Two is better than one The Effect of Dyad versus Individual Simulation-based Ultrasound Training on Skills Transfer. Tolsgaard MG et al. Medical Education 2015: 49: 286-295.
Two is better than one
The Effect of Dyad versus Individual Simulation-based Ultrasound Training on Skills Transfer. Tolsgaard MG et al. Medical Education 2015: 49: 286-295.
Reviewed by Olubukola Ojuola
What was the study question?
Is the transfer of simulation-based ultrasound skills to clinical setting compromised when medical students are trained in pairs compared with individual training?
How was the study done?
Thirty ultrasound naïve final year medical students at the University of Copenhagen were randomly assigned to dyad or single-student groups. All students received a two-hour training on a transvaginal ultrasound simulator using both computer and teacher assisted learning methods. Paired partners worked collaboratively, taking turns as the active sonogram practitioner, while single students worked independently. Performance was evaluated before and after the training. Skills transfer tests involved performing transvaginal ultrasounds on gynecology patients. Performance on the skills transfer test was evaluated using a validated tool, the Objective Structured Assessment of Ultrasound Skills (OSAUS).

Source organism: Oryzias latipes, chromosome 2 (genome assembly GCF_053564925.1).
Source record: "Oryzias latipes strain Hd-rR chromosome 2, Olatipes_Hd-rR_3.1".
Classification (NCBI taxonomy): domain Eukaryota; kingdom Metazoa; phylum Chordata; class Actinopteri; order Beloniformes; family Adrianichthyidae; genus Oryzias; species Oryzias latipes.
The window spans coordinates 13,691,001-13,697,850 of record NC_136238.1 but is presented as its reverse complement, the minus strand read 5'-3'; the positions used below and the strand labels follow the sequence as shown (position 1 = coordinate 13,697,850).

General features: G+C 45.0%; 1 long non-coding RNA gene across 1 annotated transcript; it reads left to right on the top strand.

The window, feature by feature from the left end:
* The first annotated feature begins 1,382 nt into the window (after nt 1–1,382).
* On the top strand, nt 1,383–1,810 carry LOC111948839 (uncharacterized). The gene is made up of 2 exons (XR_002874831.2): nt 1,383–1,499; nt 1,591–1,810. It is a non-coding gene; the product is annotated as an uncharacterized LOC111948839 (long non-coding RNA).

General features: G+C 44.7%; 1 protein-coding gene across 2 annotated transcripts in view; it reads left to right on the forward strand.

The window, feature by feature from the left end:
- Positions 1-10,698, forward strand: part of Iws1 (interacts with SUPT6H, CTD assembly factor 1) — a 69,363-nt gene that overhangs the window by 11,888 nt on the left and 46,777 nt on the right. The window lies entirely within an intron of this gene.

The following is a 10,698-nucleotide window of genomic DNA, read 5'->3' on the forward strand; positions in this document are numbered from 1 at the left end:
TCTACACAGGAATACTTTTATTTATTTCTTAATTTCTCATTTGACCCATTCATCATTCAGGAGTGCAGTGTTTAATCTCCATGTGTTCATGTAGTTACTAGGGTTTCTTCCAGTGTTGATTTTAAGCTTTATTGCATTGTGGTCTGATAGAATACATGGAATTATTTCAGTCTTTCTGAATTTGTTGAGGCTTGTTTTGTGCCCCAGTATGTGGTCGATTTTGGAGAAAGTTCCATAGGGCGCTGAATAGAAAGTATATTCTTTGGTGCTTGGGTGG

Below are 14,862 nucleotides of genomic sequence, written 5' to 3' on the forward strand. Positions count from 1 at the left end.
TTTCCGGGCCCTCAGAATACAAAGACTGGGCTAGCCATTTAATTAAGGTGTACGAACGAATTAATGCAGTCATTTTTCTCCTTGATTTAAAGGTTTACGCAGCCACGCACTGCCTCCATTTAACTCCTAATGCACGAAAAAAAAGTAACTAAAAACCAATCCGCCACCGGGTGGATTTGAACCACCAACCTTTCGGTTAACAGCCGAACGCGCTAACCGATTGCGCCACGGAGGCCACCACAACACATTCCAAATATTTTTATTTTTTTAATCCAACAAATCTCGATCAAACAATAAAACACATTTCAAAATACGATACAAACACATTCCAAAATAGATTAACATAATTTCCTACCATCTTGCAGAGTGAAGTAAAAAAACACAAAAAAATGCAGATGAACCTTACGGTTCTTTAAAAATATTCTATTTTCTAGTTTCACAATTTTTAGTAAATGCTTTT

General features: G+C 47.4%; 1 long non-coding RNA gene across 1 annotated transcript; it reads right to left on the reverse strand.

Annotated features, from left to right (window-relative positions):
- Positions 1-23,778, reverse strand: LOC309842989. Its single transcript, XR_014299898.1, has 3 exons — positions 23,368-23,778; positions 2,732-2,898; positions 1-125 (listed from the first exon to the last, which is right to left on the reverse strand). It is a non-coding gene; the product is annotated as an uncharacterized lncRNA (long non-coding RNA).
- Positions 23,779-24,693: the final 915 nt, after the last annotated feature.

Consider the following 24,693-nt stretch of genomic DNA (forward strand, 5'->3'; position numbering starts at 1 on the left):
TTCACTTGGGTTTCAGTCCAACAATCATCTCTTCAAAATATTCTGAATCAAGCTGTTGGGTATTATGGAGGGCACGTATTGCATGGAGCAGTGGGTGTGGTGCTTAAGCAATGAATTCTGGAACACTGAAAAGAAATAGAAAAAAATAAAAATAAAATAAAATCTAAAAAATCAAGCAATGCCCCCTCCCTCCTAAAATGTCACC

What were the results?
All participants completed the pre and post training assessment, and 24 completed the transfer test. Both groups demonstrated significant increases in their performance scores pre-and post-training. OASUS scores for the dyad training group were not inferior to single-student training scores. More dyad (71.4%) than single (30%) students achieved OASUS scores above a pre-determined pass/fail score on the transfer test. Additionally, the dyad group showed higher training efficiency with regards to simulator score per number of attempts when compared with the single-student group.
What are the implications of these findings?
This study showed that learning clinical skills in pairs resulted in a more efficient use of resources without compromising learning and transfer of skills. Fourth year medical students may benefit from collaborative, peer learning while in training. Clerkship and sub-internship directors might consider introducing paired learning opportunities to enhance students’ diagnostic competency as they prepare for residency.
Editor’s note: I can think of lots of skills that could be more effectively taught/learned in pairs, a situation where each person observes and assists the partner (RR).